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Peeps at Many Lands: Ancient Egypt

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If we were asked to name the most interesting country in the world, I suppose that most people would say Palestine—not because there is anything so very wonderful in the land itself, but because of all the great things that have happened there, and above all because of its having been the home of our Lord. But after Palestine, I think that Egypt would come next. For one thing, it is linked very closely to Palestine by all those beautiful stories of the Old Testament, which tell us of Joseph, the slave-boy who became Viceroy of Egypt; of Moses, the Hebrew child who became a Prince of Pharaoh's household; and of the wonderful exodus of the Children of Israel.

But besides that, it is a land which has a most strange and wonderful story of its own. No other country has so long a history of great Kings, and wise men, and brave soldiers; and in no other country can you see anything to compare with the great buildings, some of them most beautiful, all of them most wonderful, of which Egypt has so many. We have some old and interesting buildings in this country, and people go far to see cathedrals and castles that are perhaps five or six hundred years old, or even more; but in Egypt, buildings of that age are looked upon as almost new, and nobody pays very much attention to them. For the great temples and tombs of Egypt were, many of them, hundreds of years old before the story of our Bible, properly speaking, begins.

The Pyramids, for instance, those huge piles that are still the wonder of the world, were far older than any building now standing in Europe, before Joseph was sold to be a slave in Potiphar's house. Hundreds upon hundreds of years before anyone had ever heard of the Greeks and the Romans, there were great Kings reigning in Egypt, sending out their armies to conquer Syria and the Soudan, and their ships to explore the unknown southern seas, and wise men were writing books which we can still read. When Britain was a wild, unknown island, inhabited only by savages as fierce and untaught as the South Sea Islanders, Egypt was a great and highly civilized country, full of great cities, with noble palaces and temples, and its people were wise and learned.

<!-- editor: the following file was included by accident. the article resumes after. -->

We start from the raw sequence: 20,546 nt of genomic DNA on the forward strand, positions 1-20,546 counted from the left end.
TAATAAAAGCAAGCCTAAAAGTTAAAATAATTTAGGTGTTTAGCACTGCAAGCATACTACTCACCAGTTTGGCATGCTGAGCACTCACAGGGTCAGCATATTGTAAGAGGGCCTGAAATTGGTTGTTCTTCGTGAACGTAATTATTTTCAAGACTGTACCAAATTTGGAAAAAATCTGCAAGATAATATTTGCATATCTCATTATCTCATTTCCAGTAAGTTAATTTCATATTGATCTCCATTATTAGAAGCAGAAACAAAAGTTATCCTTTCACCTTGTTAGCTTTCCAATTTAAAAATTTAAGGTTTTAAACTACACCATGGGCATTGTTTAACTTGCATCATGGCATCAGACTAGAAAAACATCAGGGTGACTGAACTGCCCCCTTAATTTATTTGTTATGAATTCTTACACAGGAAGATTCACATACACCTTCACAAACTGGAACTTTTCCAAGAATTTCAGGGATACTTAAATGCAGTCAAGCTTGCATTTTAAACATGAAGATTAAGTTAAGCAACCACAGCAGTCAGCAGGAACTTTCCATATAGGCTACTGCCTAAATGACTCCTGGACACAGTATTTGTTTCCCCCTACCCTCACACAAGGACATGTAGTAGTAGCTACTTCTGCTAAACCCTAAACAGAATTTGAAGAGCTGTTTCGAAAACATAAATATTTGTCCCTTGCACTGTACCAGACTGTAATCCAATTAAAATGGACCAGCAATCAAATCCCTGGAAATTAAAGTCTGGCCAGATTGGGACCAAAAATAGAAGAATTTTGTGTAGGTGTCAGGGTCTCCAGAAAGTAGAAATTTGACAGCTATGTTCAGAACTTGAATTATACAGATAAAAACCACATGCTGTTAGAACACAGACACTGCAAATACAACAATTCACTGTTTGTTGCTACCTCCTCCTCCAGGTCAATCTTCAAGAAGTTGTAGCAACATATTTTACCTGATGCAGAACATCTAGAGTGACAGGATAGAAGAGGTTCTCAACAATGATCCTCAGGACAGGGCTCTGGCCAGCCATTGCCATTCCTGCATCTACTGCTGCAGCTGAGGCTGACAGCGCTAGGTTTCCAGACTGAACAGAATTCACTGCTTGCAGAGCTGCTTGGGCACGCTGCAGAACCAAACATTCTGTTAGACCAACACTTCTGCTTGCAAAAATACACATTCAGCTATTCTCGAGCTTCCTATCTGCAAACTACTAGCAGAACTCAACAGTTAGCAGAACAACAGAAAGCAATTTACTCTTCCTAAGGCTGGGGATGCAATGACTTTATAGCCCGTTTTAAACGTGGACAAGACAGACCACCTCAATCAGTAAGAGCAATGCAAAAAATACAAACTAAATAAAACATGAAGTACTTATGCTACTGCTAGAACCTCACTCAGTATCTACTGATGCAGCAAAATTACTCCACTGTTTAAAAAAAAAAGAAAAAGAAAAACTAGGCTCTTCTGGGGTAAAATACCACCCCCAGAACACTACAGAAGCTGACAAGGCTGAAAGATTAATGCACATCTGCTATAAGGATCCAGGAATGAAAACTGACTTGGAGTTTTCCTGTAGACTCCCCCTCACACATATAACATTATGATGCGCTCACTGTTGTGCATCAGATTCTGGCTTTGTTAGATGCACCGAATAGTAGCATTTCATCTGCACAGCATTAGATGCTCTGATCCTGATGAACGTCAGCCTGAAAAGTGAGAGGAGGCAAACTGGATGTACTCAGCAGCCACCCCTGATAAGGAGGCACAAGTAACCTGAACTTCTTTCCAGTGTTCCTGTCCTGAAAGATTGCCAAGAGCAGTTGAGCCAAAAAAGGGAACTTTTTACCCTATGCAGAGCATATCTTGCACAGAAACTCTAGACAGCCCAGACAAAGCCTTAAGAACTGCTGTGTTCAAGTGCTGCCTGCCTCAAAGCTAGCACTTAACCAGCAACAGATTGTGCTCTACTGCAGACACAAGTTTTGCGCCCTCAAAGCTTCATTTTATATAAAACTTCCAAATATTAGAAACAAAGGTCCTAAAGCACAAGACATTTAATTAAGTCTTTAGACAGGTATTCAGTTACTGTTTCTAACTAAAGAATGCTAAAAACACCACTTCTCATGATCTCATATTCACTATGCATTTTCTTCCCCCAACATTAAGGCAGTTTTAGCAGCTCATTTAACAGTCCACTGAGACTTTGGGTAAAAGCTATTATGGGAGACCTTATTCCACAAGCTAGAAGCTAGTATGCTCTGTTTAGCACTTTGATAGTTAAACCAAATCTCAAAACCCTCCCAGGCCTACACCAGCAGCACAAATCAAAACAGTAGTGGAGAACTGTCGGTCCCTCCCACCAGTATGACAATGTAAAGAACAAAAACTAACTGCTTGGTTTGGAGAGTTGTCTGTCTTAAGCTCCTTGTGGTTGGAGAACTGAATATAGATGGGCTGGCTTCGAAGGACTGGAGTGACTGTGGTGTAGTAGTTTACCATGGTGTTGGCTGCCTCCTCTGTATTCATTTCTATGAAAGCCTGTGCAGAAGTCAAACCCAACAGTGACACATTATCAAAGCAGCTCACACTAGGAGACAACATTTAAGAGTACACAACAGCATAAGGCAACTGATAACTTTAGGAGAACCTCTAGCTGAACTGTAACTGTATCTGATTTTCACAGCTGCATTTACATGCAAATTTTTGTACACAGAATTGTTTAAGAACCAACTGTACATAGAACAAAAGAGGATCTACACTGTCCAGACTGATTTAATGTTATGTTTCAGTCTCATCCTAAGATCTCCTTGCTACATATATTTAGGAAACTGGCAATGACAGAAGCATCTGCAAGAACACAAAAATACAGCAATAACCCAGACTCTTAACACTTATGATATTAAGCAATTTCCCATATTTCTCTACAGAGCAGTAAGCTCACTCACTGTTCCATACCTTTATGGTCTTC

So in this little book I want to tell you something about this wonderful and interesting old country, and about the kind of life that people lived in it in those days of long ago, before most other lands had begun to waken up, or to have any history at all. First of all, let us try to get an idea of the land itself. It is a very remarkable thing that so many of the countries which have played a great part in the history of the world have been small countries. Our own Britain is not very big, though it has had a great story. Palestine, which has done more than any other country to make the world what it is to-day, was called "the least of all lands." Greece, whose influence comes, perhaps, next after that of Palestine, is only a little hilly corner of Southern Europe. And Egypt, too, is comparatively a small land....